County Board of Supervisors play catch-up on cannabis regulations
County Board of Supervisors play catch-up on cannabis regulations
BY BRENNA SWANSTON
Regulations are underway for cultivating marijuana for commercial recreational use in Santa Barbara County, following a few actions by the county Board of Supervisors at its Feb. 14 meeting.
The supervisors voted to create an ad hoc subcommittee to help develop cultivation regulations, direct staff to bring back plans for a cannabis grower registry, and in the meantime ban all recreational marijuana operations in the county. Each action passed with a 4-1 vote.
Supervisors Das Williams and Steve Lavagnino will head the ad hoc committee. Lavagnino, who represents the 5th District, said he was excited to do the job.
“I think it’s an opportunity,” Lavagnino told the Sun. “This is an industry that’s starting from scratch. I think we have one chance to get this right.”
While the county’s recreational weed ban is slated to expire in 22 months, the supervisors are realistically racing a tighter deadline, since California’s government plans to start issuing state licenses to cannabis growers starting in January 2018.
“If we sit around twiddling our thumbs, the industry’s going to start unregulated and untaxed,” Lavagnino said. “It’s hard to move government quickly, but we’re trying to lay out an aggressive schedule.”
He said the ad hoc committee will meet with county representatives next week, and hopefully within two to three weeks the committee will begin public meetings.
“This isn’t something I set out on when I got elected, to legalize marijuana,” Lavagnino said. “I think Supervisor [Peter] Adam hit the nail on the head when he said that it’s like a big experiment right now. We might look back on this 10 years from now and say this was a big mistake. My job isn’t to be the moral police for the people of Santa Barbara County. I’m supposed to implement their vision.”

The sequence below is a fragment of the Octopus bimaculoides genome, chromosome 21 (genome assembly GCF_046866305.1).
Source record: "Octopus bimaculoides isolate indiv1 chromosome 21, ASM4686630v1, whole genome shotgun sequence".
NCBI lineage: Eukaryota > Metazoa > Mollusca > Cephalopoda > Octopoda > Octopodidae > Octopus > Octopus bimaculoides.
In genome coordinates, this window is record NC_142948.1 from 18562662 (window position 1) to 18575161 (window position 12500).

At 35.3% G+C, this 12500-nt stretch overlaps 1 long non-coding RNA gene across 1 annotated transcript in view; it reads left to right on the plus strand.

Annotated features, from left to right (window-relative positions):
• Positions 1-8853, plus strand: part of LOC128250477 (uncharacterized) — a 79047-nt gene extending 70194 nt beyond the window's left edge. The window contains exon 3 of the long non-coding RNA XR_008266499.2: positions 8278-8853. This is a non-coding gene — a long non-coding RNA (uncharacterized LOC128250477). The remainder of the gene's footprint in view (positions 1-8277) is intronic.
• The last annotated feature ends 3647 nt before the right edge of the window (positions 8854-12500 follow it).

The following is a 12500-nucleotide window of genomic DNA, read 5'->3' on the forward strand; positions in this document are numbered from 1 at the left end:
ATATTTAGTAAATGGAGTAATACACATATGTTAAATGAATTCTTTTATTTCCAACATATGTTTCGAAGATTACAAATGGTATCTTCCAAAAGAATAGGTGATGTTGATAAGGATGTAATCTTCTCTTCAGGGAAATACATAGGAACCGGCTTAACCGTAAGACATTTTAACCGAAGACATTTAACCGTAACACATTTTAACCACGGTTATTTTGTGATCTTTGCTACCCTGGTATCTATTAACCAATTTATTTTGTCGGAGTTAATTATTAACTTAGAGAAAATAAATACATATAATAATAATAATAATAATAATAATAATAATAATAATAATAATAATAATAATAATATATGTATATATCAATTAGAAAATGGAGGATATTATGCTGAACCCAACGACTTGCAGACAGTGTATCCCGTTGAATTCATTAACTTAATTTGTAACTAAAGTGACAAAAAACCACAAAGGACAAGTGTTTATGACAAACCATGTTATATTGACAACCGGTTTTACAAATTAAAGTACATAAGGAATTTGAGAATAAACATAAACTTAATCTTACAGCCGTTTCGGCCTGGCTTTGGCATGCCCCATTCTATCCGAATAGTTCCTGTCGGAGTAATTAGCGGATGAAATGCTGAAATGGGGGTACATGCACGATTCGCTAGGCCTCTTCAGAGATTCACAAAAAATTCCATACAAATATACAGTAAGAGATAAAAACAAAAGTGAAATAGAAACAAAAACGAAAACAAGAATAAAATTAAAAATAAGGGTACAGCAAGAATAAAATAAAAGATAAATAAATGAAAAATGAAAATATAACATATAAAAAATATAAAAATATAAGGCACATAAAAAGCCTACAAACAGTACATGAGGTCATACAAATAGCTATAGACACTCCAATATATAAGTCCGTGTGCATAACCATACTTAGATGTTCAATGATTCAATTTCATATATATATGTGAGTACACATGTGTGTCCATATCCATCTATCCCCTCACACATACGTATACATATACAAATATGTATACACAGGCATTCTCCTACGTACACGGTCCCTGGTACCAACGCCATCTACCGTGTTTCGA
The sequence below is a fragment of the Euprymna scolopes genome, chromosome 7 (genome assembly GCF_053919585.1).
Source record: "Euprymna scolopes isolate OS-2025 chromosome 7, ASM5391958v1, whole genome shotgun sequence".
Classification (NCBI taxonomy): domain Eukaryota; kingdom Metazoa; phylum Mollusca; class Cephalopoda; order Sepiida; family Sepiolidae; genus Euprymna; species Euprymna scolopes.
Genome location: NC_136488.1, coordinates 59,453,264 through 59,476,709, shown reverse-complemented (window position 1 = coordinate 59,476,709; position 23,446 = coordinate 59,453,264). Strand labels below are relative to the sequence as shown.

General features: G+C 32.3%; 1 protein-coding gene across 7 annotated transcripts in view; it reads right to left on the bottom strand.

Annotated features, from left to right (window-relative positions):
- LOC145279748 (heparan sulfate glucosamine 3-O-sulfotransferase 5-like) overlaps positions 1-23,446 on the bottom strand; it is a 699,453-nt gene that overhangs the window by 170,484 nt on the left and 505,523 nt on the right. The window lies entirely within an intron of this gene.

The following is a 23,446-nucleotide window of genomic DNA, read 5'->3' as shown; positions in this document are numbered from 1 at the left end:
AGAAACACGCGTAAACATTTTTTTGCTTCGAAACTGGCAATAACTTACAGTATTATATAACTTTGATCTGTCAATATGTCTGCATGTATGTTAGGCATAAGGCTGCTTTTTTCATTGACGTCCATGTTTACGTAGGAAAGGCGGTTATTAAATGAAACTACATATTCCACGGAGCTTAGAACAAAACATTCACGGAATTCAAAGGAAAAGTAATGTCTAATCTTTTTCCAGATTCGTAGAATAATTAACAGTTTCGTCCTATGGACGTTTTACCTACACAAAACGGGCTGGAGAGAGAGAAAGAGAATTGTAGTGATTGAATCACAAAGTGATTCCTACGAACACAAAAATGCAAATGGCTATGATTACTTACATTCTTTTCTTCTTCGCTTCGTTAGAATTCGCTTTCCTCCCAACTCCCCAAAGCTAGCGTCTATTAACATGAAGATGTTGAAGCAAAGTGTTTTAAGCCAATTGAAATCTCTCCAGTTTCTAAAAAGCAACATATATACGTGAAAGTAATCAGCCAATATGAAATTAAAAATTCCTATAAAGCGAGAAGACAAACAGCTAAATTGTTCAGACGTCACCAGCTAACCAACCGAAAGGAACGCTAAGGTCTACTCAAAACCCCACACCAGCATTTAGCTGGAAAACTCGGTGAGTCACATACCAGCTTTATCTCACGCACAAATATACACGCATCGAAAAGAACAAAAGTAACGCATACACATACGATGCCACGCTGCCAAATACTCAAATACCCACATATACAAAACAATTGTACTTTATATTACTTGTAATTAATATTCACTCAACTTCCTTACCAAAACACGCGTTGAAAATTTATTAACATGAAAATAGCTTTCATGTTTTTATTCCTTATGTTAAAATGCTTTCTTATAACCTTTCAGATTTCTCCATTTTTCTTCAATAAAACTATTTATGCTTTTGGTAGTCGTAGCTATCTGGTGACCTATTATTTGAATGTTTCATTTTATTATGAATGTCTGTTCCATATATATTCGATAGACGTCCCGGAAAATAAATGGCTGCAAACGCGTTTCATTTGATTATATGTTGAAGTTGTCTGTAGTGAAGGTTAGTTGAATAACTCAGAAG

According to the 2016 election results, the county constituents’ vision is to roll with the weed industry. County voters approved Proposition 64, which legalized recreational marijuana, by 62 percent—5 percentage points higher than the statewide election results.
Das Williams, 1st District supervisor, said at the Feb. 14 meeting that he hopes the legalization of recreational cannabis will lead to a decrease in violence by taking the substance off the black market.
“As a kid growing up in this community, it was easier to buy marijuana at 15 than it was to buy alcohol or frankly to buy most products that are legal,” Williams said at the meeting. “This is to me an outgrowth of the black market and the market share of the black market. The black market of marijuana causes a lot of human pain.”
A legal, well-regulated marijuana market working independently of the drug cartels would have a public safety benefit in Santa Barbara County, he said. Plus, hundreds of marijuana grows already exist in our county and are operating unregulated.
Williams told the Sun that he estimates there are between 339 and 1,000 marijuana grows in Santa Barbara County. The lower number came from a California Department of Food and Agriculture survey, and the higher came from Williams’ estimate that about a third of those surveyed told the truth.